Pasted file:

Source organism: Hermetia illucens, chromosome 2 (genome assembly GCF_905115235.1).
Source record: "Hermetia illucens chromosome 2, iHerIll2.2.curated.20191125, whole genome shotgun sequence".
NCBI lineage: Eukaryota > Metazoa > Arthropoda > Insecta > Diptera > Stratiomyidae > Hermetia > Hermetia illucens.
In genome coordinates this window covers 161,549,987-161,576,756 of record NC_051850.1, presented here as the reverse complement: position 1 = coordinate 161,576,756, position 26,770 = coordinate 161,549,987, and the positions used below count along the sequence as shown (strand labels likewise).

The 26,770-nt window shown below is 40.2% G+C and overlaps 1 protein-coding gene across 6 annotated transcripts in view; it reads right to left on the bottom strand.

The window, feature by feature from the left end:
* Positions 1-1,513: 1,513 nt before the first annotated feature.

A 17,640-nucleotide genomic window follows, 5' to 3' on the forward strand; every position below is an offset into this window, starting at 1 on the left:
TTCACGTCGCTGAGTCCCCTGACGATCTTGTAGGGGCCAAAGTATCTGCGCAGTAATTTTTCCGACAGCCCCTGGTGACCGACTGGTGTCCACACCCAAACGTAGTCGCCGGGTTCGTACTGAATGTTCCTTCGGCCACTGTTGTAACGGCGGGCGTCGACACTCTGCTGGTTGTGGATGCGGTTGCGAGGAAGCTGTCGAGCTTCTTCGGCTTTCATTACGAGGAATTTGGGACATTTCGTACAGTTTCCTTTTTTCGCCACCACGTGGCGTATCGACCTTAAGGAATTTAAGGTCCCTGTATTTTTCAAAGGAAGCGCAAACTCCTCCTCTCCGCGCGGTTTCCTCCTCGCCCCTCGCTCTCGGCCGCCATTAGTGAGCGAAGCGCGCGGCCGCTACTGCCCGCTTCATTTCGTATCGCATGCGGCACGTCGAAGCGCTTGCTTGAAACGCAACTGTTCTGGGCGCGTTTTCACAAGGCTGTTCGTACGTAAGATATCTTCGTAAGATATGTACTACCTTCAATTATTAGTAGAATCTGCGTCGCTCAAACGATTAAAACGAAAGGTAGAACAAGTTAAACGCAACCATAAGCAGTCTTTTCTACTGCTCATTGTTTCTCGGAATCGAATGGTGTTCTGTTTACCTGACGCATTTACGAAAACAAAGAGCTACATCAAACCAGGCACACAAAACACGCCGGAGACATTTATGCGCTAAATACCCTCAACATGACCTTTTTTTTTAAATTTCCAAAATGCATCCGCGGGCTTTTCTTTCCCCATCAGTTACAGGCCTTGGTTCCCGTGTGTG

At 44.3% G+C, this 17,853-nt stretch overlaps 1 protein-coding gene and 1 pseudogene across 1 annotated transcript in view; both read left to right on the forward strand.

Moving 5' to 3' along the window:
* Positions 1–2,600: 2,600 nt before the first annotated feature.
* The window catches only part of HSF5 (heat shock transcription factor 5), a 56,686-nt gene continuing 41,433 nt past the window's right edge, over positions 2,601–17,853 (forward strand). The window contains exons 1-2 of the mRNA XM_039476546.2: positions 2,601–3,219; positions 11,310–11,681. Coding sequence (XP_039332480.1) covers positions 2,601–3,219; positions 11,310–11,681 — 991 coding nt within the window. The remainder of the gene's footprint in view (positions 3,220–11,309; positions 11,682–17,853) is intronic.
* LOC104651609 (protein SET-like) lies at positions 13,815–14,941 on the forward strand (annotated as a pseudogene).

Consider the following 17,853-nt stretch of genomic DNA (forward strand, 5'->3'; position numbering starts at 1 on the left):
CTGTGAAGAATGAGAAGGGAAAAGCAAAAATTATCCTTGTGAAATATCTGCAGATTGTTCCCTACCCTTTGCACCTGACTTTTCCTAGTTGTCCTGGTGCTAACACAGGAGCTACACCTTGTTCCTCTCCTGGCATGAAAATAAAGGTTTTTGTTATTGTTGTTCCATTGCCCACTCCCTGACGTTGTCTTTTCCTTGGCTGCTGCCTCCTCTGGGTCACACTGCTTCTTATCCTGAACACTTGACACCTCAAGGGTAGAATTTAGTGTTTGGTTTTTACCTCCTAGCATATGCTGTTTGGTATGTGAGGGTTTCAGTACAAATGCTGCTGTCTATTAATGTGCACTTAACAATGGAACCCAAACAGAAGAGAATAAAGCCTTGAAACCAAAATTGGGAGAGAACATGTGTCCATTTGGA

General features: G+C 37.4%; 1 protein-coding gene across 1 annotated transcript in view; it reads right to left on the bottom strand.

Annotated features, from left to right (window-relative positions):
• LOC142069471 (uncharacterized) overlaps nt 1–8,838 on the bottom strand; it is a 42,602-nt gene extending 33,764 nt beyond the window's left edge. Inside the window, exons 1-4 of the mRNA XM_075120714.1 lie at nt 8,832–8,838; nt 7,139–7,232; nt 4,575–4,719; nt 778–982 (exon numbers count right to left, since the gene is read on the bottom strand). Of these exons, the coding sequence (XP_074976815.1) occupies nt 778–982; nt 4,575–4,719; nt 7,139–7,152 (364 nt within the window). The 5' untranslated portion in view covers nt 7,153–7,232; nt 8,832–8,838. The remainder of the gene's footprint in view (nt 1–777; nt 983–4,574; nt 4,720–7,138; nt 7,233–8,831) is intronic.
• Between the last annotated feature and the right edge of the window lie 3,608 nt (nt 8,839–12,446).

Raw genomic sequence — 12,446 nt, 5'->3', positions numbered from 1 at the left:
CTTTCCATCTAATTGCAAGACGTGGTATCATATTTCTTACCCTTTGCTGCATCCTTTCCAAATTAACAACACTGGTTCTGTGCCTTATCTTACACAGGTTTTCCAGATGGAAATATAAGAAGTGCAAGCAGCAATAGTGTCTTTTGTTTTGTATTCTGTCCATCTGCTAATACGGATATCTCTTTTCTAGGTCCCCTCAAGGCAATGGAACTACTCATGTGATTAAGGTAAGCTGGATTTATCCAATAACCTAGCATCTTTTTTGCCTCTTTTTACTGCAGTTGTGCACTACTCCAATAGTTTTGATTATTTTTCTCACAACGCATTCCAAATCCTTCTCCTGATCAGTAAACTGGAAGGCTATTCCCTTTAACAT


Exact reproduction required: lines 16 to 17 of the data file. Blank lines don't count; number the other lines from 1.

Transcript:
CTGTGAAGAATGAGAAGGGAAAAGCAAAAATTATCCTTGTGAAATATCTGCAGATTGTTCCCTACCCTTTGCACCTGACTTTTCCTAGTTGTCCTGGTGCTAACACAGGAGCTACACCTTGTTCCTCTCCTGGCATGAAAATAAAGGTTTTTGTTATTGTTGTTCCATTGCCCACTCCCTGACGTTGTCTTTTCCTTGGCTGCTGCCTCCTCTGGGTCACACTGCTTCTTATCCTGAACACTTGACACCTCAAGGGTAGAATTTAGTGTTTGGTTTTTACCTCCTAGCATATGCTGTTTGGTATGTGAGGGTTTCAGTACAAATGCTGCTGTCTATTAATGTGCACTTAACAATGGAACCCAAACAGAAGAGAATAAAGCCTTGAAACCAAAATTGGGAGAGAACATGTGTCCATTTGGA

General features: G+C 37.4%; 1 protein-coding gene across 1 annotated transcript in view; it reads right to left on the bottom strand.